WASHINGTON — The U.S. Air Force said it will soon reveal which suppliers it selected to develop space vehicles for future national security launches.

Rocket manufacturers Northrop Grumman Innovation Systems, SpaceX, and United Launch Alliance, along with engine supplier Aerojet Rocketdyne, received an initial round of research and development contracts. They are hoping to be chosen for the next round of awards for what the Air Force calls “Launch Service Agreements.” A new player said to be in the mix is Jeff Bezos’ Blue Origin.

Analysts see SpaceX and ULA as the front runners, while there is continued speculation about the future of Northrop Grumman’s newly designed Omega vehicle.

Mike Laidley, vice president of the Omega program at Northrop Grumman, told SpaceNews that the company believes it has a strong chance to win another LSA contract.

The solid-propulsion Omega was designed by Orbital ATK before it was acquired by Northrop Grumman. The company unveiled the rocket in April at the National Space Symposium just a few months after the acquisition of Orbital ATK was announced.

“We’ve been working for about three years under an Air Force OTA award to develop a solid propulsion replacement for the RD-180,” said Laidley.

OTAs, or “other transaction agreements,” are cost sharing deals where the government and the contractor pick up some portion of the development costs. One reason the Air Force started the LSA program was to ensure it has domestic launch providers to replace ULA’s Atlas 5 rocket that is powered by the Russian RD-180 engine. Congress passed a law that requires the Air Force to stop using that engine by 2022.

The first Omega model will be an intermediate-class rocket, to be followed by a heavy version. The intermediate version will fly payloads that currently use the Atlas 5 or SpaceX’s Falcon 9.

Collectively Northrop Grumman and the Air Force have invested more than $200 million in the new launch vehicle between 2015 and 2017. Laidley said that for competitive reasons he could not disclose what share of that amount the company picked up. “Our belief is that we’ll extend the OTA for another period, through 2024, to cover the certification of the intermediate and the heavy class launch system for Omega.”

The company has been in negotiations with the Air Fore Space and Missile Systems Center for several months, he said. “We think we’re pretty close.”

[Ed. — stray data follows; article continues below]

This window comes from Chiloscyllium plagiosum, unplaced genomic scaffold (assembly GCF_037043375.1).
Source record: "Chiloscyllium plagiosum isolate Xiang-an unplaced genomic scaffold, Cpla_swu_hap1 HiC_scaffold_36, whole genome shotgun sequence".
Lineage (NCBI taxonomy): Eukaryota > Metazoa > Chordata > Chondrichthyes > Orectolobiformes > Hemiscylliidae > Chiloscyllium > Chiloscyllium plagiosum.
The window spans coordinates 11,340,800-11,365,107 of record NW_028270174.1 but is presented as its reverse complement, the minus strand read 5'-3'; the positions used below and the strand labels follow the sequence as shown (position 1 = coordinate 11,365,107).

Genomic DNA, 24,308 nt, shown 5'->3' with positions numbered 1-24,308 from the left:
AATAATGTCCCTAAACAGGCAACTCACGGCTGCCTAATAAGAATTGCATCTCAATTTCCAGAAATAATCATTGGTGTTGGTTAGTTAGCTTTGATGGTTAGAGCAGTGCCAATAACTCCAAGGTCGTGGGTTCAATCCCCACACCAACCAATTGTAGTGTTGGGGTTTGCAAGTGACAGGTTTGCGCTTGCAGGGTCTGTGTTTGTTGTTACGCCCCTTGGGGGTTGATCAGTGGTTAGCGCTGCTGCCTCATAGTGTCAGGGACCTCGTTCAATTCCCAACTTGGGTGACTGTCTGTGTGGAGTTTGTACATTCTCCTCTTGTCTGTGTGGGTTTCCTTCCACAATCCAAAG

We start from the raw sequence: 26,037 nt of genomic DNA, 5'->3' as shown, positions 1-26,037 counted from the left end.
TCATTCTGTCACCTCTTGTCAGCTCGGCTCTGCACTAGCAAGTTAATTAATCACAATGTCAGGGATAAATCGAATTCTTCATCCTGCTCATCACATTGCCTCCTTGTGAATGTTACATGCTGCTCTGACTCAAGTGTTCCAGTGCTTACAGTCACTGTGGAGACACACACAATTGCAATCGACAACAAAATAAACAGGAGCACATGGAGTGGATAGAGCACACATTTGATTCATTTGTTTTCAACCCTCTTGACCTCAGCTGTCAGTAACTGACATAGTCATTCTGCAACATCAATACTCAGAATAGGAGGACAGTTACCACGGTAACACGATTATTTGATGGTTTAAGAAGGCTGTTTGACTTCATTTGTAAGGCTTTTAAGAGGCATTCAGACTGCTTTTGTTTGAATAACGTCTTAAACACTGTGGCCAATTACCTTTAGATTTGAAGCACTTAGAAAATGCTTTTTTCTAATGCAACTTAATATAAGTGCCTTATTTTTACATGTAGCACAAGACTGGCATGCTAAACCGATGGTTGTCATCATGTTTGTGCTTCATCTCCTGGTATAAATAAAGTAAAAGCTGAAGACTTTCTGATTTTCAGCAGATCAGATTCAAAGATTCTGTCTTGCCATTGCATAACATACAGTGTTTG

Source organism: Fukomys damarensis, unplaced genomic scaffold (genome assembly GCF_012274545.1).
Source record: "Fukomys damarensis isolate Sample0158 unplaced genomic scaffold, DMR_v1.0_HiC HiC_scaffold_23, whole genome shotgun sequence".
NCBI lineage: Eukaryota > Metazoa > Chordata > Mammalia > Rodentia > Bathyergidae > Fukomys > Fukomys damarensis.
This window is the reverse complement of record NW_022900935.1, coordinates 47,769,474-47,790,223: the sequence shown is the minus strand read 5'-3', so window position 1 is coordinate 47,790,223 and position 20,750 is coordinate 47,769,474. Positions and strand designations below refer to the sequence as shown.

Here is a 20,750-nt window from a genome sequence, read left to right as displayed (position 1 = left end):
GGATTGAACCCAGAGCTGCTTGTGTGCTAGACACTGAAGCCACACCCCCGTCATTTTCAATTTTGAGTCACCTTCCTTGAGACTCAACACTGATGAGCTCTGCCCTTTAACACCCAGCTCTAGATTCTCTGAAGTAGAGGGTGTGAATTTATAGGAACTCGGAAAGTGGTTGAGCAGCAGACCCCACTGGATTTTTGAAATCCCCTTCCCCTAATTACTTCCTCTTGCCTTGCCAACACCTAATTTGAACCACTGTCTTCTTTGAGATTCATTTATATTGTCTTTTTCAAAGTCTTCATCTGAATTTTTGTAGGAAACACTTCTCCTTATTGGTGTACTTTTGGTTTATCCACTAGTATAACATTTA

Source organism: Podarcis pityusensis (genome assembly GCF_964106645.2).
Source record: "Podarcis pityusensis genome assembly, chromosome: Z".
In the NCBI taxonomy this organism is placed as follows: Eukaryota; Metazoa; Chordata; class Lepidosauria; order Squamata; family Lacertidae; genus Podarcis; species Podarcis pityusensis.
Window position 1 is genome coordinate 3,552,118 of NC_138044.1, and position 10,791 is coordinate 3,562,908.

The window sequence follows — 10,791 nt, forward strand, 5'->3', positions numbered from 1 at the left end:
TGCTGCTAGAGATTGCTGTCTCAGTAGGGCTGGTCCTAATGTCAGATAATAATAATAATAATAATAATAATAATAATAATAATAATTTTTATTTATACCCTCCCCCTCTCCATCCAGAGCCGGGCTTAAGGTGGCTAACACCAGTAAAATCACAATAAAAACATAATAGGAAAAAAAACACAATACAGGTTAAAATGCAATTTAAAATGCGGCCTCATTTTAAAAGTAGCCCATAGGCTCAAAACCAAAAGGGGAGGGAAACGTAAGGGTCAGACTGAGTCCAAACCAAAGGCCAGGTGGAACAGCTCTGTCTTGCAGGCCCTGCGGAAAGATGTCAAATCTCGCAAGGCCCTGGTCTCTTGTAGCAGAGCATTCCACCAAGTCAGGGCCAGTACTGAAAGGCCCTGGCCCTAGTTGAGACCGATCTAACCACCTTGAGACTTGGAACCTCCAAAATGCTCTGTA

If the Air Force selects Omega for another OTA award, “it will take us through the certification of intermediate and heavy vehicles,” said Laidley.

The first flight of the intermediate size vehicle is planned in 2021. The Air Force said it would certify Omega for military launches after two successful flights. “We are looking for customers for those two certification flights in 2021,” he said. “At the conclusion of those two flights we’ll be certified and ready to fly government payloads in 2022.”

Whoever signs up for one of these two certification flights, will get a ride “at a reduced rate,” Laidley said.

In a solid rocket, the propellants are mixed together and packed into a solid cylinder. Northrop Grumman would be the only solid-propulsion competitor in the Air Force LSA program. It’s the same solid propulsion that was used by NASA’s space shuttle. The newer generation of vehicles use liquid propulsion.

“We can produce solid rocket motors that can provide rides that are every bit as sensitive to the needs of top government payloads as a liquid launch system,” said Laidley. “We are doing things to minimize vibration.”  Some of the payloads the government flies are “every bit as sensitive to environmental concerns as telecom satellites,” he said. “We believe we can be competitive across both markets.”

The company designed a segmented rocket motor that will form the first and second stage for the Omega intermediate vehicle. In parallel is it working on a vehicle design that includes two solid first stages along with a cryogenic third stage based on the RL-10 engine from Aerojet Rocketdyne. “We just completed a preliminary design review with the Air Force,” he said. The third stage is scheduled to begin tests in 2020.

The Omega boosters are called “common booster segments” The two-segment first stage is scheduled for a static fire test in April 2019.

The company is making the case to the Air Force that investing in Omega benefits the U.S. government  because the solid rocket motors are being used in several programs that will be in production over the next 10 years, including NASA’s future launch vehicle and the Air Force’s next-generation intercontinental ballistic missile. “Omega adds to the absorption of those fixed costs,” said Laidley, “And we can reduce costs for other government users.”

Sandra Erwin writes about military space programs, policy, technology and the industry that supports this sector. She has covered the military, the Pentagon, Congress and the defense industry for nearly two decades as editor of NDIA’s National Defense...